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The Mayan Calendar provides a history lesson

By Jhonattan Flores | Pulse Staff Reporter

Mayan Calendar
Mysterious story of Mayan Calendar (Raymond Gasteau/Canadian Press)

According to the Mayan Calendar, the world is going to end on Dec. 21, 2012.

Keisha Johnston, a sophomore Nursing major, said, “It’s amazing how the Mayans were able to calculate future dates. I don’t think the world will end, but if something were to be predicted, it would change the history of mankind.”

The Maya didn’t create the calendar. It was used by other cultures in pre-Columbian Central America, but it included the Maya from around 2000 BC to the 16th century, according to the website Indians.org.

If scientists are telling us this calendar is not believable or accurate, why do some, not all, people believe the world will end? In the past year and half, other predications about the world ending have occurred.

One predication was made by American Christian radio host Harold Camping who said, “The rapture and judgment day would be on May 21, 2011, and the world would end five months later on October 21, 2011.”

In March 2012, Camping admitted that he was wrong and his attempt to predict a date was “sinful” and his critics had been right in showing to the scriptural text “of that day and hour knoweth no man.”

In March 2012, Camping said he is now looking to the Bible, “Even more fervently, not to find dates, but to be more faithful in our understanding.”

Dr. Glen S. Tanck, a professor of Geology, said, “Nothing unusual will happen on December 21. It will just be a normal day.”

Timeanddate.com agrees: “There is simply no scientific evidence to support any claims of an apocalypse on Earth in December 2012...The end of the Mayan calendar does not imply the end of the world, only the end of the Mayan long-count period. The ‘long count’ is a part of the Maya calendar shaped like a wheel. When we reach the end of the wheel, it will simply turn to the beginning again, just like our modern Gregorian calendar starts again every January 1.”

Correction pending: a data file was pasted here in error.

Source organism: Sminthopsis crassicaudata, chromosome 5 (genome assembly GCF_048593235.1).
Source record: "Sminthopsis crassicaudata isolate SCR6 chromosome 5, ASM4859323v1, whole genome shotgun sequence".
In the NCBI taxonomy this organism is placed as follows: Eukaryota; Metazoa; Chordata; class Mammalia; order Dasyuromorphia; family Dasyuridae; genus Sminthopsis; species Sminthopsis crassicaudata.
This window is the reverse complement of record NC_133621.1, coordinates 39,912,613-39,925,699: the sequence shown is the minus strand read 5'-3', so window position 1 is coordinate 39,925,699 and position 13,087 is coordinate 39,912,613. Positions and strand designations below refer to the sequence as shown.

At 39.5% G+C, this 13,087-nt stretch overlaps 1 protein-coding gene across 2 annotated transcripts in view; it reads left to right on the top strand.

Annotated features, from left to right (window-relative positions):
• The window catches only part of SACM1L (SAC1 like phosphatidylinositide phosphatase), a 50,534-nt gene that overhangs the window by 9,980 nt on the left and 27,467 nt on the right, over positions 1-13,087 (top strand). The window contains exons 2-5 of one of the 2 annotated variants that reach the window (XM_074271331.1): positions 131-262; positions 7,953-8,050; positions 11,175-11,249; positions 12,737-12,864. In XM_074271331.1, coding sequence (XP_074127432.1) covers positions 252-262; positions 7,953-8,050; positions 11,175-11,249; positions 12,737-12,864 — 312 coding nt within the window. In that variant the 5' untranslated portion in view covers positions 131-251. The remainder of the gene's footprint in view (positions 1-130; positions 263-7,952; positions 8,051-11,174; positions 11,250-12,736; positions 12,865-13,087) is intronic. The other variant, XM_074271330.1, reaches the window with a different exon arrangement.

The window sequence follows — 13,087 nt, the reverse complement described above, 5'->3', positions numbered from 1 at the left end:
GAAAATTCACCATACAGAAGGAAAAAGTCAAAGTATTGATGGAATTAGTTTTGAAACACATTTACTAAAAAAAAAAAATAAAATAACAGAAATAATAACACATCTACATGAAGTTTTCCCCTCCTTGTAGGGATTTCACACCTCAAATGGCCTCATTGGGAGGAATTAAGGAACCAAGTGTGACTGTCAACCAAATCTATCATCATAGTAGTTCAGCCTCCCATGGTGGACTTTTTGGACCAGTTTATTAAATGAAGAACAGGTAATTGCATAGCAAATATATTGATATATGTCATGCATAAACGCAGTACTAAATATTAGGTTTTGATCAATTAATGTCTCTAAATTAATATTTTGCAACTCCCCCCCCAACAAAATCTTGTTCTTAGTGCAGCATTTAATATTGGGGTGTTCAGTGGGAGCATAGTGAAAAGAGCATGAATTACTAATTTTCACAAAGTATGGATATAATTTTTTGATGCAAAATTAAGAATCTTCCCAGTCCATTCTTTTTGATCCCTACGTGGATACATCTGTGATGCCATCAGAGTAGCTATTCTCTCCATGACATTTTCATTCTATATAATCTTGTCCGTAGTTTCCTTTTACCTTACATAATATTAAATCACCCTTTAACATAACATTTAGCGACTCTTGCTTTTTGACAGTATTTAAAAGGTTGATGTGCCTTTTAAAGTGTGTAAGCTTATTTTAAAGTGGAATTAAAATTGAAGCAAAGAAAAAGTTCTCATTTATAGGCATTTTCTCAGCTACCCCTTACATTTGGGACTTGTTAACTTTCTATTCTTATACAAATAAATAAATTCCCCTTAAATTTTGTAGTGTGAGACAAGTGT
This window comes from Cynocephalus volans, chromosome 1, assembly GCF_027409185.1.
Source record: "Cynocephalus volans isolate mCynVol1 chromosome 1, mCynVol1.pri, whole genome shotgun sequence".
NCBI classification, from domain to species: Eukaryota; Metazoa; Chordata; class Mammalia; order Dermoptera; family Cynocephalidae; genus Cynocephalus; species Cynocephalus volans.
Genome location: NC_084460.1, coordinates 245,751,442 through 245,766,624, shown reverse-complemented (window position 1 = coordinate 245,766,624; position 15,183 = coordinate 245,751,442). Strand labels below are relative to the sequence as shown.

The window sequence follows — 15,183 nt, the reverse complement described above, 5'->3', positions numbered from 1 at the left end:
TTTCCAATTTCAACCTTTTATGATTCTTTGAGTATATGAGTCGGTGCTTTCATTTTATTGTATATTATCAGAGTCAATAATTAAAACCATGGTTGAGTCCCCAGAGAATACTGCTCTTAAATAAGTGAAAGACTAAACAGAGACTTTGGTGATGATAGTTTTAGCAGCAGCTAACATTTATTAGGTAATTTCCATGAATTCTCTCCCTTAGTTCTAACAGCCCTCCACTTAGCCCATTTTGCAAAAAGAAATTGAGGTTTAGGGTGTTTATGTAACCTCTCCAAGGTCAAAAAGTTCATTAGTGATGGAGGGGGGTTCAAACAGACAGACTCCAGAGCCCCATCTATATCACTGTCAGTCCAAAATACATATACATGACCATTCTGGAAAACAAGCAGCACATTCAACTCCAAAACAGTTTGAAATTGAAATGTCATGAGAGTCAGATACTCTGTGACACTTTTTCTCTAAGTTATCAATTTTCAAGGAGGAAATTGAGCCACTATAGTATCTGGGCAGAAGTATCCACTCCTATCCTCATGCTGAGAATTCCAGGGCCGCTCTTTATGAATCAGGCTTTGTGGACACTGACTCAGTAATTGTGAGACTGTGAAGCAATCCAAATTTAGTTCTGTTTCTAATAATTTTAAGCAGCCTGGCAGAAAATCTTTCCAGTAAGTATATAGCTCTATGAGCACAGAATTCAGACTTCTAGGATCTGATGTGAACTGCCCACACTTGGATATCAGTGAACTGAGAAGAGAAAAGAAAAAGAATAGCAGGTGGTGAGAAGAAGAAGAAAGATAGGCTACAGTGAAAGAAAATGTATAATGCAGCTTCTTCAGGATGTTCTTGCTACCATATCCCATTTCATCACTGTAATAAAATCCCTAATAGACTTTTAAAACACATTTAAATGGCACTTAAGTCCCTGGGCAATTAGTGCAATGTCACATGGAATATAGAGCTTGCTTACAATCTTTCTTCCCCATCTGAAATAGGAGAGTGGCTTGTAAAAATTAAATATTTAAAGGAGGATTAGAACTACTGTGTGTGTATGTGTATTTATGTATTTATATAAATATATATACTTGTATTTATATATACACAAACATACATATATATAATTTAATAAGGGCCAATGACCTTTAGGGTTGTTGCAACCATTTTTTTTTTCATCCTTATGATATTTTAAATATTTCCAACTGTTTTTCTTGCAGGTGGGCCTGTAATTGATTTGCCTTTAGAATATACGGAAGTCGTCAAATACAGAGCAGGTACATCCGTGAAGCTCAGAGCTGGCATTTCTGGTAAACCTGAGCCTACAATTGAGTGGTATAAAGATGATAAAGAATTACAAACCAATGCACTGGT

Ray Bosquez, a freshman History major, said, “The Mayan shouldn’t define if the world is going to end. It’s the most accurate calendar, but I just don’t understand or know how to read it."

According to NASA.gov, scientists talked about the impossibility of the polar shift theory, a reversal in the rotation of earth. We have very slow movements of continents, but its irrelevant to claims of reversal of the rotational poles.

“However, many of the disaster websites pull a bait-and-switch to fool people. They claim a relationship between the rotation and the magnetic polarity of Earth, which does change irregularly, with a magnetic reversal taking place every 400,000 years on average,” according to the NASA.gov website.

“As far as we know, such a magnetic reversal doesn’t cause any harm to life on Earth. Scientists believe a magnetic reversal is very unlikely to happen in the next millennia,” according to the NASA.gov website.

Professor Marina Orneles, a Humanities professor, said, “Nothing will happen on December 21, 2012. It’s been repeated so many times people will believe what they have heard so many times.”

The Mayan Calendar is something interesting to read, but it shouldn’t have an ability to scare people into believing it. Scientists have done research about this topic and say that nothing will happen at all.